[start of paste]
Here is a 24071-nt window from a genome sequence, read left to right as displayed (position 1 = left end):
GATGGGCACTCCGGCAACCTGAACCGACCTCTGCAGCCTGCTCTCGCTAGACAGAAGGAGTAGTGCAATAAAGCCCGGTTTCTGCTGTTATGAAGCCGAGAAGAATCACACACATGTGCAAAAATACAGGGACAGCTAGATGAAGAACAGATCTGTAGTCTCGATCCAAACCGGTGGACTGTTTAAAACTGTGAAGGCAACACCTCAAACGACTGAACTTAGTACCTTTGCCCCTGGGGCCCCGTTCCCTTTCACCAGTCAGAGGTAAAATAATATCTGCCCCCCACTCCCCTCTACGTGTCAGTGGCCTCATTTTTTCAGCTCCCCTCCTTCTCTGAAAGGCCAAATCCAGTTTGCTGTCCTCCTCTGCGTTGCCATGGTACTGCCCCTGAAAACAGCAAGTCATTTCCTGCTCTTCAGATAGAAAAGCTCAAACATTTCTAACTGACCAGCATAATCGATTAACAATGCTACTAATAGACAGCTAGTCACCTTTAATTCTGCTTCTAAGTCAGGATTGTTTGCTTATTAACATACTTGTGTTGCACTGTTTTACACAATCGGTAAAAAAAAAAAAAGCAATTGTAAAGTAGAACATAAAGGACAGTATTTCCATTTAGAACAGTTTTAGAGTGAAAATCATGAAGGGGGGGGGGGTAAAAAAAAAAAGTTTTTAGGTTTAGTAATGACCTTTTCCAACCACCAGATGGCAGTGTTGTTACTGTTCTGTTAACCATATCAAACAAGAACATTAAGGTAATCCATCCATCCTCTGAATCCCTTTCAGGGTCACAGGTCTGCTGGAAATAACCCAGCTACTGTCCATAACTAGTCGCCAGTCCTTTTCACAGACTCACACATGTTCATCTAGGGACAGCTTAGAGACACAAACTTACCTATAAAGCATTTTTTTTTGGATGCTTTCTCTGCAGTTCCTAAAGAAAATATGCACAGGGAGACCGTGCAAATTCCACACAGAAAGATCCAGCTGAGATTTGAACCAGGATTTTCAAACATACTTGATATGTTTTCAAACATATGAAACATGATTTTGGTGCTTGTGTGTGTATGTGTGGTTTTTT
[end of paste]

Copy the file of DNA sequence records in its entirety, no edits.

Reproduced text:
Here is a 24071-nt window from a genome sequence, read left to right as displayed (position 1 = left end):
GATGGGCACTCCGGCAACCTGAACCGACCTCTGCAGCCTGCTCTCGCTAGACAGAAGGAGTAGTGCAATAAAGCCCGGTTTCTGCTGTTATGAAGCCGAGAAGAATCACACACATGTGCAAAAATACAGGGACAGCTAGATGAAGAACAGATCTGTAGTCTCGATCCAAACCGGTGGACTGTTTAAAACTGTGAAGGCAACACCTCAAACGACTGAACTTAGTACCTTTGCCCCTGGGGCCCCGTTCCCTTTCACCAGTCAGAGGTAAAATAATATCTGCCCCCCACTCCCCTCTACGTGTCAGTGGCCTCATTTTTTCAGCTCCCCTCCTTCTCTGAAAGGCCAAATCCAGTTTGCTGTCCTCCTCTGCGTTGCCATGGTACTGCCCCTGAAAACAGCAAGTCATTTCCTGCTCTTCAGATAGAAAAGCTCAAACATTTCTAACTGACCAGCATAATCGATTAACAATGCTACTAATAGACAGCTAGTCACCTTTAATTCTGCTTCTAAGTCAGGATTGTTTGCTTATTAACATACTTGTGTTGCACTGTTTTACACAATCGGTAAAAAAAAAAAAAGCAATTGTAAAGTAGAACATAAAGGACAGTATTTCCATTTAGAACAGTTTTAGAGTGAAAATCATGAAGGGGGGGGGGGTAAAAAAAAAAAGTTTTTAGGTTTAGTAATGACCTTTTCCAACCACCAGATGGCAGTGTTGTTACTGTTCTGTTAACCATATCAAACAAGAACATTAAGGTAATCCATCCATCCTCTGAATCCCTTTCAGGGTCACAGGTCTGCTGGAAATAACCCAGCTACTGTCCATAACTAGTCGCCAGTCCTTTTCACAGACTCACACATGTTCATCTAGGGACAGCTTAGAGACACAAACTTACCTATAAAGCATTTTTTTTTGGATGCTTTCTCTGCAGTTCCTAAAGAAAATATGCACAGGGAGACCGTGCAAATTCCACACAGAAAGATCCAGCTGAGATTTGAACCAGGATTTTCAAACATACTTGATATGTTTTCAAACATATGAAACATGATTTTGGTGCTTGTGTGTGTATGTGTGGTTTTTT